Red Sox and the Sales Force - Winning and Losing is Contagious

Posted by Dave Kurlan on Wed, Sep 21, 2011 @ 09:09 AM

redsoxThe Red Sox began the 2011 baseball season by losing 10 of their first 12 games.  So what?  Before the season began most experts predicted that the 2011 Red Sox could be the best team ever!  Yet despite all of their star power, they just couldn't seem to win during those first two weeks of April.  Losing is contagious.

And then they turned it around and it only took one team win to do that.  They proceeded to win so many games during May through August that they were the best team in baseball for those 4 months. Winning is contagious.

Then came September.  I think they won something like 5 games this month while dropping around 15.  They are playing badly, performing badly, and losing badly as a team. It has been embarrassingly bad. Losing is contagious.

In sales winning and losing is contagious too.  When salespeople are scheduling a lot of new meetings it raises the bar, creates enthusiasm and nobody - even those for whom prospecting is a challenge - wants to be left out.  When salespeople are closing sales, deals and accounts it creates optimism, enthusiasm and confidence; and nobody - even those for whom closing is a challenge - wants to be left out.  Success sends a sales force wide message:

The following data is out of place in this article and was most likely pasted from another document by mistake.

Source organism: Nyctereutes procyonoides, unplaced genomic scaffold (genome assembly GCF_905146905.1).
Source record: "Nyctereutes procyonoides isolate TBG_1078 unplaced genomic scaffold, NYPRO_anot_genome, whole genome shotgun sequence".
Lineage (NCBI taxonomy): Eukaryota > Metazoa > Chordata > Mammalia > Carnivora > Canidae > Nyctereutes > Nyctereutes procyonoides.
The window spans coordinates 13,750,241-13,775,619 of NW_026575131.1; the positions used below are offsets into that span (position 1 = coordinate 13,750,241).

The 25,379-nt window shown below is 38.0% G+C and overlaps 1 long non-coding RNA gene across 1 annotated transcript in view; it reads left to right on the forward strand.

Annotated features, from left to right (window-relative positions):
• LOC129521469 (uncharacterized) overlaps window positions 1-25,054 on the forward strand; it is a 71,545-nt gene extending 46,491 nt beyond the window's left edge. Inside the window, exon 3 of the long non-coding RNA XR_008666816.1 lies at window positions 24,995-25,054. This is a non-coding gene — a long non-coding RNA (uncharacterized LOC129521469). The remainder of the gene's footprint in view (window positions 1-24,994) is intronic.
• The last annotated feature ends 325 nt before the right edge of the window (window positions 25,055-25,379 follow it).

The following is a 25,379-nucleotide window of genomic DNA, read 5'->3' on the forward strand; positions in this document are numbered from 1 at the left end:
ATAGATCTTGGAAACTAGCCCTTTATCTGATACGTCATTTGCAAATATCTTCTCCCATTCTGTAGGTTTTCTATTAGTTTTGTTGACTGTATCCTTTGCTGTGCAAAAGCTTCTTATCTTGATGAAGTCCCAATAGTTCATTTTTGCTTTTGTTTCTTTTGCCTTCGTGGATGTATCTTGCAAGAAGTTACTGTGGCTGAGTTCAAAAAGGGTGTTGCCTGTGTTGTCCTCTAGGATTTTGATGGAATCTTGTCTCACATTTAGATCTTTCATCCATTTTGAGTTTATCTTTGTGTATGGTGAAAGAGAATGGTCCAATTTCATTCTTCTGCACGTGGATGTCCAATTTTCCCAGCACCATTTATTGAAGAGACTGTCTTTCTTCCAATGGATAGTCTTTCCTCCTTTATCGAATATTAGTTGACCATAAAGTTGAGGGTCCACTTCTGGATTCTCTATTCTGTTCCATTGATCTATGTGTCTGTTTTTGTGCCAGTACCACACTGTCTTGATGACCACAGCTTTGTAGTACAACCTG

"We are doing this, it is working, we can see the difference between the winners and the wannabes (won-a-bees), and if you aren't one of the wannabes very soon you'll be on the street looking for a new position."

Of course you can coach, train and develop SOME of the wannabes, but only if they are Committed, Motivated wannabes, that you can hold accountable.

Either way, winning is contageous  and you must do everything in your power to create a winning environment where success is expected and anything less is not acceptable.

Topics: Dave Kurlan, Sales Coaching, sales motivation, Sales Accountability, sales winners

The Secret - The Ancient Scrolls and its Impact on the Sales Force

Posted by Dave Kurlan on Tue, Mar 24, 2009 @ 12:03 PM

Al Turrisi was kind enough to give me a book called the Power of the Kabbalah.  Its ancient scrolls originated around 4,000 years ago, inspired The Secret and predates Moses and the Bible!  Since this book is not the Kabbalah itself, rather a Cliff Notes version, it tends to read more like a self-help book. It is far more powerful than a self-help book though as it points to a number of rules that will cause a transformation in one's life.

Seven of the desired behaviors are consistent with the philosophies in Baseline Selling - How to Become a Sales Superstar by Using What You Already Know about the Game of Baseball as well as Objective Management Group's Sales Assessments:

The importance of Desire. Read the Top 10 Factors for Salespeople to Overachieve.

It's not about you.  Over the past several months I have found myself telling an awful lot of salespeople and sales managers that it's not about them.  It's even become a finding in Objective Management Group's Sales Manager's Evaluation - The It's All About Me finding.

Need for Approval or what happens when you need people to like you.  This is the second most powerful weakness in all of selling. Here's an article about that.